When hungry consumers want to know how many calories are in a bag of chips, they can check the nutrition label on the bag. When those same consumers want to check the security and privacy practices of a new IoT device, they aren’t able to find even the most basic facts. Not yet, at least.

  • Users Rarely Change Passwords after a Breach – or They Choose a Weaker Password

    Have you been pwned? In other words, have any of your username / password combinations been stolen during any of the many data breaches in recent years? Chances are, they probably have, and it’s also likely you didn’t take the proper precaution of changing your password to a more secure one. That’s not necessarily your fault.

  • Protecting the 2020 Presidential Election

    In 2019 the federal government appropriated for states $425 million, following the $380 million provided to states at the beginning of 2018, with both outlays aiming to help states prevent a repeat of Russia’s interference in the 2016 presidential election. Then the coronavirus pandemic came ashore, leading states to use previously appropriated election security funds for coronavirus-related election expenses. This is a problem: the U.S. election infrastructure is not yet fully secure, while America’s adversaries continue to augment their technical election-interference capabilities.

  • Sharing Personal Information on Social Media Is Risky

    An innocent, seemingly fun and engaging social media trend has been popping up on news feeds. In an act of solidarity with high school seniors who were finishing out their final semester at home due to the coronavirus stay-at-home order, Facebook users were sharing their own senior class photos in nostalgic posts. While it is a nice sentiment and the presence of cameras in nearly every cellphone has made it easy to take and exchange pictures, there are certain security considerations one should keep in mind.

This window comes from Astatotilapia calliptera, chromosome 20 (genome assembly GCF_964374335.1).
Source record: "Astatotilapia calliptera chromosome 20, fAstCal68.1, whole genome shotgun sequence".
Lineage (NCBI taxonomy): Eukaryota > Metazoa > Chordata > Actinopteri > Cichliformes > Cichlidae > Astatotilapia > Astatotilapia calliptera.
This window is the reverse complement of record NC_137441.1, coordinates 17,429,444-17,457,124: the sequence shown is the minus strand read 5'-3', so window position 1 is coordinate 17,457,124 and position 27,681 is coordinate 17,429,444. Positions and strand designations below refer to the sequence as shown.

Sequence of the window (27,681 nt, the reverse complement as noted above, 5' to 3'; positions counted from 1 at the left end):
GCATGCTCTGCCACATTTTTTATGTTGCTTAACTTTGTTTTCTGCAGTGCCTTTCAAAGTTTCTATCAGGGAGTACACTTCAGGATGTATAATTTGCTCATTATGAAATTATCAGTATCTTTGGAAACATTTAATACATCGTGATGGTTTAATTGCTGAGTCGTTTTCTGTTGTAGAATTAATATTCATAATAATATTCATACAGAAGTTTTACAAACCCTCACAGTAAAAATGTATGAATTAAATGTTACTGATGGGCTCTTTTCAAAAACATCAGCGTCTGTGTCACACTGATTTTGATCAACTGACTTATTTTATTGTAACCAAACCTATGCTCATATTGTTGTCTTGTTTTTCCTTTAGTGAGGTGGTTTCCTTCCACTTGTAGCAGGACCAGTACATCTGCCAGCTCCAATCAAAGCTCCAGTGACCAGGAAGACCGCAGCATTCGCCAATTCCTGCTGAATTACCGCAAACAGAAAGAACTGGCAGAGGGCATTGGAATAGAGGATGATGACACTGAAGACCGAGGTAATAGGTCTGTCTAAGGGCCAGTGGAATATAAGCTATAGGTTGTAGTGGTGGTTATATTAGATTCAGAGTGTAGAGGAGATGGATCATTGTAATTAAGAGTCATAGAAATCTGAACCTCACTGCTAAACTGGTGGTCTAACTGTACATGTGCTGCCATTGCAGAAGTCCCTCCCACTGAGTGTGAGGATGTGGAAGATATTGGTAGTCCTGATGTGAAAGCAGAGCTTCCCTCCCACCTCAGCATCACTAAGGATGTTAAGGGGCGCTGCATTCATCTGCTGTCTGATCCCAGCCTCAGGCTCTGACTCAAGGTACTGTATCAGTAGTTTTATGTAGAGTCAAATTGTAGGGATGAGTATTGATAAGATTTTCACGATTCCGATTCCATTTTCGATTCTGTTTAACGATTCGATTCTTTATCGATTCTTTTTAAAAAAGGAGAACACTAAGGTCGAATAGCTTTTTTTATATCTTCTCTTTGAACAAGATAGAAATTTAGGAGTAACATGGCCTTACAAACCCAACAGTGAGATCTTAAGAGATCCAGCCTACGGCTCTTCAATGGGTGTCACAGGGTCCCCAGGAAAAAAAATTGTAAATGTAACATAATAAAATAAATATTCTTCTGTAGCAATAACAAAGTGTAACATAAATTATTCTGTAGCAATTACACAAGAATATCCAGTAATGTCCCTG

• Germany Has “Hard Evidence” of Russian Cyberattack on Parliament

    German Chancellor Angela Merkel says there is “hard evidence” of the involvement of “Russian forces” in a 2015 cyberattack on the German parliament in which documents from her own parliamentary office were reportedly stolen. Last week that federal prosecutors in Germany had issued an arrest warrant for a suspected officer with Russia’s GRU military intelligence agency.

  • U.S. to Accuse China of Hacking COVID-19 Vaccine Research

    For months, U.S. officials have been warning about a spike in cyberattacks during the coronavirus pandemic, but they’ve stopped short of pointing fingers at any one country. Now, as the all-out global race for a coronavirus vaccine accelerates and hackers home in on related scientific research, U.S. officials are preparing to single out a long-standing cyber adversary: China.